In Denmark, a New Car Is Now Just a Few Clicks Away

Volkswagen pursues a country of avid digital buyers

Author: Jasmine Enberg

February 15, 2017

While auto shoppers and enthusiasts have long been able to research and compare prices digitally, buying a new car has remained a largely in-person experience. That’s no longer the case in Denmark, however, where Volkswagen is allowing consumers to purchase one of its models directly from its website. 

Volkswagen’s service applies only to its up! minicar. As of December 2016, customers can order that model through VW’s Danish website and pay with a credit card or Danske Bank’s smartphone payment app, MobilePay. According to a press release from the Germany-based car manufacturer, the vehicle will be delivered to the buyer within 10 business days. 

Denmark is a logical choice for Volkswagen’s new program, as it is a country of avid online shoppers. eMarketer estimates that the country will have the second highest digital buyer penetration rate in the world in 2017, with 75.5% of the population ages 14 and older expected to make at least one digital purchase during the year. 

It’s too early to tell whether the penchant for ecommerce in Denmark will extend to car buying, however. Car parts and accessories, which have already been available for purchase online, have not sold particularly well. According to the FDIH (Foreningen for Dansk Internet Handel), auto, boat and bicycle equipment combined accounted for just DKK 2.8 billion ($416 million) of total business-to-consumer (B2C) ecommerce sales in the country during 2016.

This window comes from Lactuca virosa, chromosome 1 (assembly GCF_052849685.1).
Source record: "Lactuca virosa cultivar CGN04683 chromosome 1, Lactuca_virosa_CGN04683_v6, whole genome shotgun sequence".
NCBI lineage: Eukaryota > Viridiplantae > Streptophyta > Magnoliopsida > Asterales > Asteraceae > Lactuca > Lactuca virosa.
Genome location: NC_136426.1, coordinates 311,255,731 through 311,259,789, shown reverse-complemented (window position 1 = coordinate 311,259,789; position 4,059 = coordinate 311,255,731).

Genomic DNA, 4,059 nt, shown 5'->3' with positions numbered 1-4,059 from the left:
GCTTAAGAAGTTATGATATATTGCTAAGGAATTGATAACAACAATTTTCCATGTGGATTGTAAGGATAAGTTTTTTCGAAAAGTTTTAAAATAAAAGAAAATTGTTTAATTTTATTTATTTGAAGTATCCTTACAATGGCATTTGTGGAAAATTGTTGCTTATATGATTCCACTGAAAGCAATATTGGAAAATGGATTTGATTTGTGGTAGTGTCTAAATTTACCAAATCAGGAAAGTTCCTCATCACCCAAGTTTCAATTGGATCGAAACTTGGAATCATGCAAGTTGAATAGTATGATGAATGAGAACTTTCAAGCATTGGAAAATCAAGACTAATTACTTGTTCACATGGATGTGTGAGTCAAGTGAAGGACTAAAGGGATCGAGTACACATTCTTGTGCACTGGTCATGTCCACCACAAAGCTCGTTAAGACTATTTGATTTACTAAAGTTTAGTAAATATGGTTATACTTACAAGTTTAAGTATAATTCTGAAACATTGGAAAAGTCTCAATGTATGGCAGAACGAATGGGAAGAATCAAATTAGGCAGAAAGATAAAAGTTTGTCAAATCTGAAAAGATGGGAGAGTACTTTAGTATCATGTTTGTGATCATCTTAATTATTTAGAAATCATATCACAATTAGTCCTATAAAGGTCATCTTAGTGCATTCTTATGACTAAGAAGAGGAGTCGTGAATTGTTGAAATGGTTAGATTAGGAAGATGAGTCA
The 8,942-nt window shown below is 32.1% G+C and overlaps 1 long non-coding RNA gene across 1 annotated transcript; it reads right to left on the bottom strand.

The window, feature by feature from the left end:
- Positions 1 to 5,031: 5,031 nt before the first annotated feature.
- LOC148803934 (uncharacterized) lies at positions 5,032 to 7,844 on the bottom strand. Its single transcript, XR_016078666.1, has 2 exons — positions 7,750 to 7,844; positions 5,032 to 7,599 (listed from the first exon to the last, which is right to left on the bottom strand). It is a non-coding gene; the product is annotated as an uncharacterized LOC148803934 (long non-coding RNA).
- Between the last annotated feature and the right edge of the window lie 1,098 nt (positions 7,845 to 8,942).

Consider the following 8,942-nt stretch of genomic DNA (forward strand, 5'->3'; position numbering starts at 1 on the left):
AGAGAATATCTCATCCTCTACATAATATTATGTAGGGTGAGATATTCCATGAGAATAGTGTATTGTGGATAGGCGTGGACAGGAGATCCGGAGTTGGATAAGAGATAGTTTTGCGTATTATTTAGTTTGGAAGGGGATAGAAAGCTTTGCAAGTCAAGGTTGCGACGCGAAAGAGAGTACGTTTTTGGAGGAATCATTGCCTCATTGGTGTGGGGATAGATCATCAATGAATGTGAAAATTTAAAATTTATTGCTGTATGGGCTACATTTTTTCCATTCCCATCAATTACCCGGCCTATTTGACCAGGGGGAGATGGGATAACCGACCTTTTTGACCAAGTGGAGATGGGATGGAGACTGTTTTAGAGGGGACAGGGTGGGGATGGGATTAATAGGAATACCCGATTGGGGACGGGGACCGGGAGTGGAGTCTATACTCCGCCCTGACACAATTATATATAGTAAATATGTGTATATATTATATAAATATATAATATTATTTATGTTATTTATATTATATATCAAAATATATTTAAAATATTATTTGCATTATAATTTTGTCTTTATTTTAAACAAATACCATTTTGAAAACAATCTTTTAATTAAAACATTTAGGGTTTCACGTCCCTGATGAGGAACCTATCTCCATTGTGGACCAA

What’s more, PostNord reported that only 4% of digital buyers in Denmark had bought those types of items digitally in the month preceding its H1 2016 survey. Still, Volkswagen has timing on its side. Overall automotive sales in the country are booming, driven in part by recently lowered registration taxes. 

According to the Danish Car Importers Association (DBI), a record 222,924 personal cars were sold during 2016, up 7.4% from 2015. Data from Statistics Denmark showed that the boom continued into January 2017, with the total number of newly registered personal cars, including private or corporate purchases and leases, rising 19% year over year. 

The up! is the most popular minicar in Denmark, with 7,361 units sold in 2016, according to Volkswagen. That model is not affected by VW’s emissions fraud scandal, in which the carmaker was accused of cheating on emissions tests for a number of its diesel cars sold in the US. In January 2017, VW agreed to plead guilty to US criminal charges and pay a fine of $4.3 billion, the largest penalty ever imposed against an auto manufacturer by the US government.


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